The Two Oceans Aquarium believes in educating people of all ages. This includes offering internships to university students as part of their Work Integrated Learning (WIL) modules.

The Aquarium’s WIL programme gives undergraduate students the opportunity to obtain a variety of practical experience in areas relating to marine science. Areas of experience include animal care and husbandry, engaging with like-minded staff and volunteers, environmental education in the form of hands-on learning in our Discovery Centres and outreach programmes, as well as research and conservation. Students gain a better understanding as to why it is important to care, study, and conserve the marine environment. Students also develop an appreciation of the role of visitor attractions such as ourselves that focus on environmental education and awareness.

Sesethu assisting with animal food preparation in the curatorial kitchen.

The WIL programme further fulfils the Aquarium’s mandate in the field of marine science and conservation research and technology development, training and capacity building. WIL training includes literature review and report writing skills, presentation skills, research and data analysis skills.

Meet some of our WIL interns

Two students, Sesethu Luzipo and Aviwe Matshopa, who are both in their third year of studying Marine Science at the Cape Peninsula University of Technology (and who had never been to the Aquarium before), are doing their WIL internships in our Curatorial Department at the moment. Aviwe and Sesethu’s lecturer at CPUT encouraged them to choose the Aquarium based on their results, values, personalities, and the kind of job they were looking for.

Their internship, which commenced in July and will last for five months, involves completing a research assignment. When Sesethu and Aviwe first arrived, Two Oceans Aquarium Curator Maryke Musson provided them with choices for their research assignments to complete during their stay.

Aviwe collecting data as part of his research assignment.

While at the Aquarium, they have two projects they need to complete and their daily activities vary. Aviwe’s task is to examine the food intake of African penguins in relation to their different sizes, ages and weights. Data for this is collected during our feeding times. Sesethu has chosen the same project, but with northern rockhopper penguins. Age is split into two groups - birds hatched before 2005 and birds hatched after 2005. The results so far show that a relationship exists where bigger birds, older birds, and males eat more than smaller birds, younger birds, and females.

Aviwe works with the African penguins on Mondays and Fridays. This work includes preparing their food, feeding the birds, walking them and cleaning the beach, most importantly making sure they get fed. His other assignment is to test water quality within the V&A Waterfront precinct. Sesethu works with penguins on Wednesdays and you’re likely to find her in the culture lab on other days experimenting on different diets for rotifers. They both also assist with siphoning tanks in the Environmental Education Centre as well as feeding some of the animals at the Aquarium, like our favourites the clownfish and cleaner shrimp.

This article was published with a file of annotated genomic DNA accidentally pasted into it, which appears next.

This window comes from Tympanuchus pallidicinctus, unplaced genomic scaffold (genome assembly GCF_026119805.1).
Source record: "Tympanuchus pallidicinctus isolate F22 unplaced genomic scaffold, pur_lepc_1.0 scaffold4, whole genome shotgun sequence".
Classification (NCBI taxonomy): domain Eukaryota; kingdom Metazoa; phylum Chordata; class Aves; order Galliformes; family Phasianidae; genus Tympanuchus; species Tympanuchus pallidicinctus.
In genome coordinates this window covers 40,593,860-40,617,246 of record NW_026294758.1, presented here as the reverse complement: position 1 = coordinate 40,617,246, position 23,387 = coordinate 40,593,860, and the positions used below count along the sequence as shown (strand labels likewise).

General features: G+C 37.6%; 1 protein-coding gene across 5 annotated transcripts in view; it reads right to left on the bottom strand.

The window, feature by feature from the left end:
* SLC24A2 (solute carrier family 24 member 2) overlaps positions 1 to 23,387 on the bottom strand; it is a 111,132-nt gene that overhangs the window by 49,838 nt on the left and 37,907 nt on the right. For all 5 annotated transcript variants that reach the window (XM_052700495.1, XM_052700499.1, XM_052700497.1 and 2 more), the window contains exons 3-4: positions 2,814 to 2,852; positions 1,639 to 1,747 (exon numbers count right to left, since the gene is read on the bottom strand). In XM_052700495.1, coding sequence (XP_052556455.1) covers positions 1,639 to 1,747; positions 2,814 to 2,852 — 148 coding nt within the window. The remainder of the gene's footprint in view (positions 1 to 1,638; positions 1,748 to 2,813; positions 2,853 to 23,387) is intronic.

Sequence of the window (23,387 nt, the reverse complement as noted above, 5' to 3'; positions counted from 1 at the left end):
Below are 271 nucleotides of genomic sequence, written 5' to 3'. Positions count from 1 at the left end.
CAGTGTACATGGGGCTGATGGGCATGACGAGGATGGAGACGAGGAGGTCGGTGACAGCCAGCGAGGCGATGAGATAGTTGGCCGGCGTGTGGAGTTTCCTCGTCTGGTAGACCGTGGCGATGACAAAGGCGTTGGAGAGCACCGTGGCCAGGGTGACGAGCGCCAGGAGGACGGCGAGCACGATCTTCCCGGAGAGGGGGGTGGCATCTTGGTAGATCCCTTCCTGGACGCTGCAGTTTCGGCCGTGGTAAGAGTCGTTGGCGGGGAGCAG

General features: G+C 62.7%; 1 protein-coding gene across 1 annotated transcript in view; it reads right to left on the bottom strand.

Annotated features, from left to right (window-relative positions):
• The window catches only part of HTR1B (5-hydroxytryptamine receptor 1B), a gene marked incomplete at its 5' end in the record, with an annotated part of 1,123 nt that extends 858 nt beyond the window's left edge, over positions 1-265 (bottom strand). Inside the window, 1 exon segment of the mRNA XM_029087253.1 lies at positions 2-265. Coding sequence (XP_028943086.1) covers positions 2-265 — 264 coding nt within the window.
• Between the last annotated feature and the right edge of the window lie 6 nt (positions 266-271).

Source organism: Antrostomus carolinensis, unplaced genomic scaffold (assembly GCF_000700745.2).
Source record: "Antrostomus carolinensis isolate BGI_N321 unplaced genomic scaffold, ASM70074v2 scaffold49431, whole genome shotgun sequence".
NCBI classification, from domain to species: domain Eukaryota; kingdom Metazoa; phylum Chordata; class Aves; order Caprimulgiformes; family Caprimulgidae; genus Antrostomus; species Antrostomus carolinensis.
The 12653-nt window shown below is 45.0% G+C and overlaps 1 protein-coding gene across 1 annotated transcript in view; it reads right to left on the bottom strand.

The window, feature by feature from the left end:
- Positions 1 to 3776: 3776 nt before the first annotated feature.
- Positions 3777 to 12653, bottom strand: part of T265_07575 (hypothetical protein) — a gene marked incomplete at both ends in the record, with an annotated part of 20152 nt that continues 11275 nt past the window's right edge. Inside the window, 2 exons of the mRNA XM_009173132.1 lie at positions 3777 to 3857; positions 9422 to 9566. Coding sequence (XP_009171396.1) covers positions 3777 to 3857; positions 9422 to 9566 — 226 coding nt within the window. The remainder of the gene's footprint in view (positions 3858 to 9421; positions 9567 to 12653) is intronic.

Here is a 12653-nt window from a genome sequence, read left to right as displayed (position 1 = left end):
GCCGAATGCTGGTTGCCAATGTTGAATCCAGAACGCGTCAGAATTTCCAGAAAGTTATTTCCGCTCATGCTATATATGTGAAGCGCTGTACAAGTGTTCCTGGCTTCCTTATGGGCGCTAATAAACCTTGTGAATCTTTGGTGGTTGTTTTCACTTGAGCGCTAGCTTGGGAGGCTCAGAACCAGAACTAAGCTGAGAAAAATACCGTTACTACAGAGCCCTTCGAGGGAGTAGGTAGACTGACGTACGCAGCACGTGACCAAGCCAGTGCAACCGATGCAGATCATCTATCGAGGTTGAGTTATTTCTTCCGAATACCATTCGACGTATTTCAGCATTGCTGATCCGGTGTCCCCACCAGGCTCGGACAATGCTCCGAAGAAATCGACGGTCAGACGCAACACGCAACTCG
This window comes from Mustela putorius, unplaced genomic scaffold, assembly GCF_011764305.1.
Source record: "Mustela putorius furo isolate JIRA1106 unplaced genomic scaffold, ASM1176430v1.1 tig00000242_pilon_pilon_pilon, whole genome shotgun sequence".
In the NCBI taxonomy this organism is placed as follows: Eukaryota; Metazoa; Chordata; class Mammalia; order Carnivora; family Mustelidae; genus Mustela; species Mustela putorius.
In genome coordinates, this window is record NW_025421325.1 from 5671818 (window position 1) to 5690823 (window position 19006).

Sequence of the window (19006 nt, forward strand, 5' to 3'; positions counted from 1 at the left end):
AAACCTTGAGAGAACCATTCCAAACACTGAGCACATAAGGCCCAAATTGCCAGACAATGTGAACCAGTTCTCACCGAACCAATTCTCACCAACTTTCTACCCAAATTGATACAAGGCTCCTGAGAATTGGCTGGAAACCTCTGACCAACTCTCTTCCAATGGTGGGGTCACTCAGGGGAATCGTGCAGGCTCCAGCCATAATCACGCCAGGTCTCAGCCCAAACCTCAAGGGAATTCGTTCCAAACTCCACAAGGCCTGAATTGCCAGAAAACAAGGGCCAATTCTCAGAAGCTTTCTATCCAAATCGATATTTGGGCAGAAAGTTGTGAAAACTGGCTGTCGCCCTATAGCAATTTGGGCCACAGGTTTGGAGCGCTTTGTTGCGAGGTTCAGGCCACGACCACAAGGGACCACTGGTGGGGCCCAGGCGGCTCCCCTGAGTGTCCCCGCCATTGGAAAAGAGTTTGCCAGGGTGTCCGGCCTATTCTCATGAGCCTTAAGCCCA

Aviwe assisting with food prep for the day.

Sesethu says she chose to study Marine Science because of her natural interest in biology. She was keen to understand the way other organisms exist and behave. She had taken a liking to marine life in particular and chose to study Marine Sciences. Aviwe, on the other hand, grew up in Mossel Bay and dreamt of becoming an engineer but was inspired by his love for the coast and passion for exploration and landed on Marine Sciences purely out of curiosity.

Rockies love giving out hugs. #TrusStory

Rodashia Basson is a WIL student who has successfully completed her course and after doing so joined the Aquarium’s animal health team as an intern. Her research project was on Cape fur seals within the V&A Waterfront harbour and her second research assignment was on biosecurity in the Aquarium. The latter involved research on diseases and pathogens – how they occur, how they are transferred, and how they can be prevented.

Rodashia admiring one of her favourite animals, the Bluefin Gurnard, in quarantine.

During her WIL, Rodashia started off by cleaning various displays, such as the stingrays and octopus tanks, and then made her way to the kitchen to prepare food for the animals. Now that she has completed her WIL she is an intern in our quarantine facility and assists with feeding and cleaning of tanks. Rodashia enjoys her day-to-day activities at the Aquarium, saying: “The thing I enjoy most about working here is learning about different aspects of marine life. For example, when a fish dies and a postmortem is done it’s rather exciting to find out what happened so that you can come up with solutions to prevent it from happening in the future.” She says that there is a lot to learn about all aspects of the Aquarium and you never stop learning wherever you go.

Rodashia takes pride in keeping her quarantine area spick and span.

WIL at the Aquarium involves physical interactions and exposes students to many things they may not have been aware of. Rodashia, Aviwe and Sesethu all agree that the WIL programme has been helpful and they would definitely recommend it to other students who are considering a career in Marine Sciences, as it is a hands-on approach to theory and knowledge gained in lectures. 

CPUT students who would like the opportunity to complete an internship at the Two Oceans Aquarium for the Work Integrated Learning component of your studies, can discuss the possibility of a project here with their potential project supervisor.

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